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War Memorials



In Memory of
ARNOLD WHEATLEY
Lance Corporal 5347
64th Company Machine Gun Corps
(Formerly 19899 King’s Own Yorkshire Light Infantry)
Who died on Saturday 1st July 1916
Age 19

No Known Grave. Pier & Face 12C
Thiepval Memorial to the "Missing", Somme, France

Commemorated in Perpetuity
by the Commonwealth War Graves Commission
&
Remembered with Honour
Thiepval Memorial

The Thiepval Memorial, France1

Arnold Wheatley Arnold Wheatley was born in Beeston in 1897, the son of Samuel (b. 1860, Beeston, Notts) & Anne Elizabeth (b. about 1867, Nottingham, née Westmorland) Wheatley. In 1901 he was living with his parents, sisters Ethel (8), Evelyn (6) and Grace (1) and brother Atholl (3) at 140 Queens Road, Beeston2. Another sister, Lilian Marguerite, was born about 2 years later. His father worked as cycle enameller - probably at the nearby Humber Cycle Works3,

Arnold became member of the 17th "Nottingham" Beeston Boys Brigade Company and, after he left the BB, he joined the Beeston Old Boys Association.

Machine Gun Corps Memorial After his school years at Nether Street he joined the Collingham & Humber Works in premises located in the old Humber Works factory.

He enlisted in the army at Nottingham and joined as F19899 in a battalion of the Kings Own Yorkshire Light Infantry.

Arnold Wheatley later joined the 64th Company of the Machine Gun Corps, reaching the rank of Lance Corporal before falling on the first day of the "Somme" Battle. And, like thousands more on that fateful day, his body was never found.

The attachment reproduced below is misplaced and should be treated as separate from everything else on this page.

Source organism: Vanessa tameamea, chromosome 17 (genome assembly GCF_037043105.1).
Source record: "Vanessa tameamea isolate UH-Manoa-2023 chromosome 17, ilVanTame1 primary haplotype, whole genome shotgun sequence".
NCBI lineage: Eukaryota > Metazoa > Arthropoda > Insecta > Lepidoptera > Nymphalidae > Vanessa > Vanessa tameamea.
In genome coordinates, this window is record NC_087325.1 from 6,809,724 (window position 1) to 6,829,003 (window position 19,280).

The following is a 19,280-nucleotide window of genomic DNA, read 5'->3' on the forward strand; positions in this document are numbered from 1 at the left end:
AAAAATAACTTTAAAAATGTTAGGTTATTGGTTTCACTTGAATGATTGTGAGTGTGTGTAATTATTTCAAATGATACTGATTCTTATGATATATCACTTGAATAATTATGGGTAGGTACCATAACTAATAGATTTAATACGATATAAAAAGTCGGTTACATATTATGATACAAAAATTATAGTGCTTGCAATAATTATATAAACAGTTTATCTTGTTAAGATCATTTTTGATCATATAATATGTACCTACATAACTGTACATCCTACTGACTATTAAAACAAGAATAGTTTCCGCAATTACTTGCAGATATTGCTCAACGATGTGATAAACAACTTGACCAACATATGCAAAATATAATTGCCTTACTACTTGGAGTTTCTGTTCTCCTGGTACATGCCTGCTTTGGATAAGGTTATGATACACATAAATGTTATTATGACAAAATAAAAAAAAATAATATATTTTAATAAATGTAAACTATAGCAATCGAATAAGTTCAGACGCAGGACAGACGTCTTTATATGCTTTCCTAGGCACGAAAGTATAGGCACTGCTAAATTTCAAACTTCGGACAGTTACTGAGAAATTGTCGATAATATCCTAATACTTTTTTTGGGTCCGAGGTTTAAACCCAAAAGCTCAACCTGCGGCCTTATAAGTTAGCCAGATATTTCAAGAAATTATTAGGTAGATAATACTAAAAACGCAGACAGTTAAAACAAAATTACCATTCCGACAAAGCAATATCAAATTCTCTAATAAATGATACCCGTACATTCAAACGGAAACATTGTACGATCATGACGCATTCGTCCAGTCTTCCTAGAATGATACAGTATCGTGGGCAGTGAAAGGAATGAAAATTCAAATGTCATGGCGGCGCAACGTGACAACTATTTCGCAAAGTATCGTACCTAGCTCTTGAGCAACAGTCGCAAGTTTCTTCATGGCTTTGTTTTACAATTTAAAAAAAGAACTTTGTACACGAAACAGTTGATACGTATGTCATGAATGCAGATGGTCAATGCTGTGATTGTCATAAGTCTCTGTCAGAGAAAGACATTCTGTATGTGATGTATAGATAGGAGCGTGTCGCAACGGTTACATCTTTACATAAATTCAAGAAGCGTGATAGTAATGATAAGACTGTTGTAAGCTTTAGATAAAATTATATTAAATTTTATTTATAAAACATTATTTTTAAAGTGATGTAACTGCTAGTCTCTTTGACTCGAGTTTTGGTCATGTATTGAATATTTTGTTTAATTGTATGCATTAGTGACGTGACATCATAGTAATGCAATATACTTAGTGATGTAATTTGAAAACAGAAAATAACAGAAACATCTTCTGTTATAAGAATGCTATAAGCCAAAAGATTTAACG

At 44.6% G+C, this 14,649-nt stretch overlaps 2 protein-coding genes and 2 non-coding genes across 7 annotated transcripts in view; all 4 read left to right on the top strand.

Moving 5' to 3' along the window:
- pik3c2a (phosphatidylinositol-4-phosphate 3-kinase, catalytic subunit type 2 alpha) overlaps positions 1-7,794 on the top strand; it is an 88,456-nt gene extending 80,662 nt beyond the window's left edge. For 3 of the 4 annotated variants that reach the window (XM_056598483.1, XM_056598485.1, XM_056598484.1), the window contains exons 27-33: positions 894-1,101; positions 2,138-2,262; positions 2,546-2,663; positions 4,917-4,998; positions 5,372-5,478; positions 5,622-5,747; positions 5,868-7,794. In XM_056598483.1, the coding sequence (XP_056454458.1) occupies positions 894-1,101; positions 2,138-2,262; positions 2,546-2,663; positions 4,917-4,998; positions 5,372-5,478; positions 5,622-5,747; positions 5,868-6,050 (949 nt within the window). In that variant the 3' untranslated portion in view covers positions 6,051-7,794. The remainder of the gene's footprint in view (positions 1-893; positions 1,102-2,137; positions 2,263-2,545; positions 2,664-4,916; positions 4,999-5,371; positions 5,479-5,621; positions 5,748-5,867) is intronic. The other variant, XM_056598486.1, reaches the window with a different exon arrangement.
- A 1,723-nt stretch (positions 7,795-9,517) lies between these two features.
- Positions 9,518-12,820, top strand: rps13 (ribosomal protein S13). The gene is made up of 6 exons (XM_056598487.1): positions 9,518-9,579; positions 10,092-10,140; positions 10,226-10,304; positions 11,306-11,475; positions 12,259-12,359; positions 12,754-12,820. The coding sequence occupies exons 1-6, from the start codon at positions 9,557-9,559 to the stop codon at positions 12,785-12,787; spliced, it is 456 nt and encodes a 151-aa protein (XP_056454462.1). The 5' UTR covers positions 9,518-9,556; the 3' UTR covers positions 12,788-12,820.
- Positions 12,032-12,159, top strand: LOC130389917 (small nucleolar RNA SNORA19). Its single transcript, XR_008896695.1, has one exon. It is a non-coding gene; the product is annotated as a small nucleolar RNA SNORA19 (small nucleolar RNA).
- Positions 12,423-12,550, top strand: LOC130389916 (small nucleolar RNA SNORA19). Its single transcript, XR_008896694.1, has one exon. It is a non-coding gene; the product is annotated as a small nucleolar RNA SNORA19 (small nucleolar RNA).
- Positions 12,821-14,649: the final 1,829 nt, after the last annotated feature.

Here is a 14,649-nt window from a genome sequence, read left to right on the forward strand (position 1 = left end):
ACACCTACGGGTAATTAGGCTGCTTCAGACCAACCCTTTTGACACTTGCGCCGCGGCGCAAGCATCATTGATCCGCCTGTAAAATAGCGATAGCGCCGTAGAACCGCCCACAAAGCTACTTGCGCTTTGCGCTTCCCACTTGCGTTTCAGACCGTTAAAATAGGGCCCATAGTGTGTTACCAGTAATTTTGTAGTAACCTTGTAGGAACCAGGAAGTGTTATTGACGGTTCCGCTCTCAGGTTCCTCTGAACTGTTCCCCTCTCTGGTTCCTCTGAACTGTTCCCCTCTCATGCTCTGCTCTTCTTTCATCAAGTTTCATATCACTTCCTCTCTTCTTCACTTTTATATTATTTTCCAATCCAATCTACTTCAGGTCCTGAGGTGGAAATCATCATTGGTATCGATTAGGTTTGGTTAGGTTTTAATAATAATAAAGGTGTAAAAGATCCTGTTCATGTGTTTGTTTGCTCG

His name is commemorated among the 73,000 names on the Thiepval Memorial to the "Missing". He was remembered in the Beeston Gazette & Echo by "Grace, Ethel & Jack" from 141 Queens Rd, Beeston.

The Machine Gun Corps is Created - On 2 September 1915 a definite proposal was made to the War Office for the formation of a single specialist Machine Gun Company per infantry brigade, by withdrawing the guns and gun teams from the battalions. They would be replaced, at battalion level, by the light Lewis machine guns. Thus, the firepower of each brigade would be substantially increased. The Machine Gun Corps was created by Royal Warrant on October 14 followed by an Army Order on 22 October 1915. The companies formed in each brigade would transfer to the new Corps. The MGC would eventually consist of infantry Machine Gun Companies, cavalry Machine Gun Squadrons and Motor Machine Gun Batteries. The pace of reorganisation depended largely on the rate of supply of the Lewis guns but it was completed before the Battle of the Somme in 1916. A Base Depot for the Corps was established at Camiers.

Show right is "The Boy David", the splendid memorial to the Machine Gun Corps in Hyde Park in London.

"Saul has slain his thousands; But David his tens of thousands."

Footnotes
1The photograph of Thiepval Memorial is from the Commonwealth War Graves Commission website. (http://www.cwgc.org)
2Beeston, 1901 Census, Piece 3153 Folio 159
3Samuel Wheatley died in 1919, age 58. His widow is recorded in the CWGC records as living at 186 Queens Road, Beeston. 4Grace and Ethel can be identified as Arnold's sisters. The identity of "Jack" is unclear.

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